Logics of History: Social Theory and Social Transformation
by William H. Sewell Jr. (2005)
Discussion Leader: Elizabeth Ashcroft Terry-Roisin
“Renowned for his work at the crossroads of history, sociology, political science, and anthropology, Sewell argues that only by combining a more sophisticated understanding of historical time with a concern for larger theoretical questions can a satisfying social theory emerge. In Logics of History, he reveals the shape such an engagement could take, some of the topics it could illuminate, and how it might affect both sides of the disciplinary divide.” Source: publisher’s website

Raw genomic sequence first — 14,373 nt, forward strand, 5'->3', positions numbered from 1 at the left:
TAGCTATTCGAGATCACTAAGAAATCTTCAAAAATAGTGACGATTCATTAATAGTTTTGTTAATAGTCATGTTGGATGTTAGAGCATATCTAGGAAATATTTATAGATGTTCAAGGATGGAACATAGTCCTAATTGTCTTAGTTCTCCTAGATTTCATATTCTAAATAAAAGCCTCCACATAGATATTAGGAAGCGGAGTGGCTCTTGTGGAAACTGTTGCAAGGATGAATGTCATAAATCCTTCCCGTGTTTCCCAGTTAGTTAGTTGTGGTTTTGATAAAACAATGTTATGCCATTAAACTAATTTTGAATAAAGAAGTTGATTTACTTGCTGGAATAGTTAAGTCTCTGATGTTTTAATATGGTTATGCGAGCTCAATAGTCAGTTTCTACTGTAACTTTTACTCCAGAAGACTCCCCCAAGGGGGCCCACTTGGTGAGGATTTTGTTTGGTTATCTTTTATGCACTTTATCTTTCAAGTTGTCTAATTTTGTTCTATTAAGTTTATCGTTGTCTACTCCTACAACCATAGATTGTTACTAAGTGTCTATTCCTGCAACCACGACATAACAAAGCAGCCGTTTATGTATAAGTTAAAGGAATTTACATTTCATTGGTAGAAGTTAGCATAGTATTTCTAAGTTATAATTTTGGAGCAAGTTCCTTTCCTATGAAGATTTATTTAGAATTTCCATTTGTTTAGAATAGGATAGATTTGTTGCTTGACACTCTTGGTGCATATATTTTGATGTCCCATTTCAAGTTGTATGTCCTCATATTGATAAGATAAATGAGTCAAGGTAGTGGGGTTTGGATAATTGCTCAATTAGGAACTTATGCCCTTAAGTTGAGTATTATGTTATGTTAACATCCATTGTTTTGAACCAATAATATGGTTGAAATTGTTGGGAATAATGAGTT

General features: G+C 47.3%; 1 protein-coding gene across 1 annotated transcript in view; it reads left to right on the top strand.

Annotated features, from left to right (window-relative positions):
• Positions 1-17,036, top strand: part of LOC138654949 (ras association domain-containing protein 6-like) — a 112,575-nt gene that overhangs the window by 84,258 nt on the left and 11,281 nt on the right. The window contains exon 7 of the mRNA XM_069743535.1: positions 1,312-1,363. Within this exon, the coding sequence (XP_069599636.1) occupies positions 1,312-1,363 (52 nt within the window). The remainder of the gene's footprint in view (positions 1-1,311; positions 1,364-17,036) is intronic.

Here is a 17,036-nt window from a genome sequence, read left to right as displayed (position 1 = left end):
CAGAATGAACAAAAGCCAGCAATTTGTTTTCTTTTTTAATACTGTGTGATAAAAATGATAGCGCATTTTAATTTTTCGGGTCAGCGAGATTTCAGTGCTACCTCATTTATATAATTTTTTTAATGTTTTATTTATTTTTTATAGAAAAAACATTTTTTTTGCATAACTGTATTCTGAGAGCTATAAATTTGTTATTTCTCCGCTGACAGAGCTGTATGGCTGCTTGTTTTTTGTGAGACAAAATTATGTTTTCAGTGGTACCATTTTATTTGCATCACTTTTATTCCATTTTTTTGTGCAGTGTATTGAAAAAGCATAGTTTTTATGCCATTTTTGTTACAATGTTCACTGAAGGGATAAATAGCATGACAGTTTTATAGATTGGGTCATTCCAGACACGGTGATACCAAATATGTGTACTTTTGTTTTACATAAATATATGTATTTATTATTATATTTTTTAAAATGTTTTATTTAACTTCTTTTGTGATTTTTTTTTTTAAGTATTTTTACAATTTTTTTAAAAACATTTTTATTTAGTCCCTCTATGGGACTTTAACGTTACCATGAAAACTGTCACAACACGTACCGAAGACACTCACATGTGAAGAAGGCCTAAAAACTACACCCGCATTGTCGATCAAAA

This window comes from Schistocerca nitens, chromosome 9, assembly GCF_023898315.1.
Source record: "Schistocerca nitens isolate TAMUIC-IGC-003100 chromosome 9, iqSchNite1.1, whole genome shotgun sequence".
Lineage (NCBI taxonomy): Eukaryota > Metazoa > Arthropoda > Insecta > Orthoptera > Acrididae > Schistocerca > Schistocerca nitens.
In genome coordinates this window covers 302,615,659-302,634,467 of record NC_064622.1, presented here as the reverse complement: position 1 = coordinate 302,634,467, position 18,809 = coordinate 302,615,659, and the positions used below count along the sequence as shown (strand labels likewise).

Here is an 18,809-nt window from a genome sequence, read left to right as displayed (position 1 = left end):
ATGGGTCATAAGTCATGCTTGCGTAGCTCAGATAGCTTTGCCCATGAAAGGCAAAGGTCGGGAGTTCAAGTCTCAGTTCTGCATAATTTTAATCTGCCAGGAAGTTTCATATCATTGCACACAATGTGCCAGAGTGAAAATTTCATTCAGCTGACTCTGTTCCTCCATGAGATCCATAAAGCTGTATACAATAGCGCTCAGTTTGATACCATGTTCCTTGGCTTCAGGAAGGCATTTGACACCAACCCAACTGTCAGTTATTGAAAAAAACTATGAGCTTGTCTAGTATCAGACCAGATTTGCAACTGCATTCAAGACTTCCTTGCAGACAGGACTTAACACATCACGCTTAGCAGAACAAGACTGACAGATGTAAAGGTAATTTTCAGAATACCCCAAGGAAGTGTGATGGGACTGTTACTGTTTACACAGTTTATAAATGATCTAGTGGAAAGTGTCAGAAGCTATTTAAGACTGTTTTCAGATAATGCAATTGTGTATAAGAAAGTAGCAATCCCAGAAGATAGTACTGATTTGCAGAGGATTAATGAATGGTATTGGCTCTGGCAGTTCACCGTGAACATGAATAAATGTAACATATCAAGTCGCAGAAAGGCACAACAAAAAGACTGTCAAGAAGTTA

William H. Sewell’s Logics of History is a helpful book for a number of reasons. First, it is a personal book, written by a more quantitative, social historian who took the cultural turn. Secondly, it is at the same time a chronological narrative of how the field has changed over time, and a topical discussion of the role politics play in the writing of social history, the meaning of culture, the debate determining the role of human agency vs. structure, and the relationship between historical and social science methodology. The author is an expert in the history of eighteenth and nineteenth century France.